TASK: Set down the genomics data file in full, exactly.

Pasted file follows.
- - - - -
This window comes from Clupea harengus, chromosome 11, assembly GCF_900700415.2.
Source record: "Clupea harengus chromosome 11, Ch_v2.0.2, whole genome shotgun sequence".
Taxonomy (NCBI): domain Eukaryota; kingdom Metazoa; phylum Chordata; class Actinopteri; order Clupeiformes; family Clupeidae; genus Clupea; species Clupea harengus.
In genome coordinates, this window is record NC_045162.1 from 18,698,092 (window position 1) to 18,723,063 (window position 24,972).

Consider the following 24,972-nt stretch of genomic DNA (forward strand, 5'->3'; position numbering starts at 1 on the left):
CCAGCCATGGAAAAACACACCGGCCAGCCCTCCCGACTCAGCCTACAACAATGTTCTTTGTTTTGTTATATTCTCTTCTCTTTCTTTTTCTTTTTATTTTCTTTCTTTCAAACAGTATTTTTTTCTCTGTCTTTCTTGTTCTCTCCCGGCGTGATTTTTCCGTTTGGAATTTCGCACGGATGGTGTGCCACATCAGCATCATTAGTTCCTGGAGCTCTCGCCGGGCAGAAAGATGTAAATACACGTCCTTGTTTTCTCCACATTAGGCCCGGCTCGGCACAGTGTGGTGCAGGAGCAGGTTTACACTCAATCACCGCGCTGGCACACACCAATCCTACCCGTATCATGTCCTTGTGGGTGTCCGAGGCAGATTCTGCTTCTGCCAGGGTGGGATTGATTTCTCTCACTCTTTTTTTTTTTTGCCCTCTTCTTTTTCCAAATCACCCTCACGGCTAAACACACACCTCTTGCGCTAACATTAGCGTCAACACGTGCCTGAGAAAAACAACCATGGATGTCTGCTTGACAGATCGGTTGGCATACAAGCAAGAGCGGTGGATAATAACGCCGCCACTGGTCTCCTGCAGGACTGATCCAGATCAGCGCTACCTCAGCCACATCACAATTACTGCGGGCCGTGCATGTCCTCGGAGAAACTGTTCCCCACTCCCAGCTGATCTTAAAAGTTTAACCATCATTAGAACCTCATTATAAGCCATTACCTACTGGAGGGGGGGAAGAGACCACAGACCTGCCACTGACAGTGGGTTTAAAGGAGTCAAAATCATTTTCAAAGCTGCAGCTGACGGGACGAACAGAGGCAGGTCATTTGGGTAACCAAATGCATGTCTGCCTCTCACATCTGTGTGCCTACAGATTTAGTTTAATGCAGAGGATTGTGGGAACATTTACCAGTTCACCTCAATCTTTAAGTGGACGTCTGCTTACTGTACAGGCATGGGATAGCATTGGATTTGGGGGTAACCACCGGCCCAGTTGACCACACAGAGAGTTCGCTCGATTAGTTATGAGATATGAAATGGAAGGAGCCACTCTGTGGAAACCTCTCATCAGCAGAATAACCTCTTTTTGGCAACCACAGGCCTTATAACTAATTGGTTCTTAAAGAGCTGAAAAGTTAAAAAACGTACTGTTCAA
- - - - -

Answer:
This window comes from Clupea harengus, chromosome 11, assembly GCF_900700415.2.
Source record: "Clupea harengus chromosome 11, Ch_v2.0.2, whole genome shotgun sequence".
Taxonomy (NCBI): domain Eukaryota; kingdom Metazoa; phylum Chordata; class Actinopteri; order Clupeiformes; family Clupeidae; genus Clupea; species Clupea harengus.
In genome coordinates, this window is record NC_045162.1 from 18,698,092 (window position 1) to 18,723,063 (window position 24,972).

Consider the following 24,972-nt stretch of genomic DNA (forward strand, 5'->3'; position numbering starts at 1 on the left):
CCAGCCATGGAAAAACACACCGGCCAGCCCTCCCGACTCAGCCTACAACAATGTTCTTTGTTTTGTTATATTCTCTTCTCTTTCTTTTTCTTTTTATTTTCTTTCTTTCAAACAGTATTTTTTTCTCTGTCTTTCTTGTTCTCTCCCGGCGTGATTTTTCCGTTTGGAATTTCGCACGGATGGTGTGCCACATCAGCATCATTAGTTCCTGGAGCTCTCGCCGGGCAGAAAGATGTAAATACACGTCCTTGTTTTCTCCACATTAGGCCCGGCTCGGCACAGTGTGGTGCAGGAGCAGGTTTACACTCAATCACCGCGCTGGCACACACCAATCCTACCCGTATCATGTCCTTGTGGGTGTCCGAGGCAGATTCTGCTTCTGCCAGGGTGGGATTGATTTCTCTCACTCTTTTTTTTTTTTGCCCTCTTCTTTTTCCAAATCACCCTCACGGCTAAACACACACCTCTTGCGCTAACATTAGCGTCAACACGTGCCTGAGAAAAACAACCATGGATGTCTGCTTGACAGATCGGTTGGCATACAAGCAAGAGCGGTGGATAATAACGCCGCCACTGGTCTCCTGCAGGACTGATCCAGATCAGCGCTACCTCAGCCACATCACAATTACTGCGGGCCGTGCATGTCCTCGGAGAAACTGTTCCCCACTCCCAGCTGATCTTAAAAGTTTAACCATCATTAGAACCTCATTATAAGCCATTACCTACTGGAGGGGGGGAAGAGACCACAGACCTGCCACTGACAGTGGGTTTAAAGGAGTCAAAATCATTTTCAAAGCTGCAGCTGACGGGACGAACAGAGGCAGGTCATTTGGGTAACCAAATGCATGTCTGCCTCTCACATCTGTGTGCCTACAGATTTAGTTTAATGCAGAGGATTGTGGGAACATTTACCAGTTCACCTCAATCTTTAAGTGGACGTCTGCTTACTGTACAGGCATGGGATAGCATTGGATTTGGGGGTAACCACCGGCCCAGTTGACCACACAGAGAGTTCGCTCGATTAGTTATGAGATATGAAATGGAAGGAGCCACTCTGTGGAAACCTCTCATCAGCAGAATAACCTCTTTTTGGCAACCACAGGCCTTATAACTAATTGGTTCTTAAAGAGCTGAAAAGTTAAAAAACGTACTGTTCAA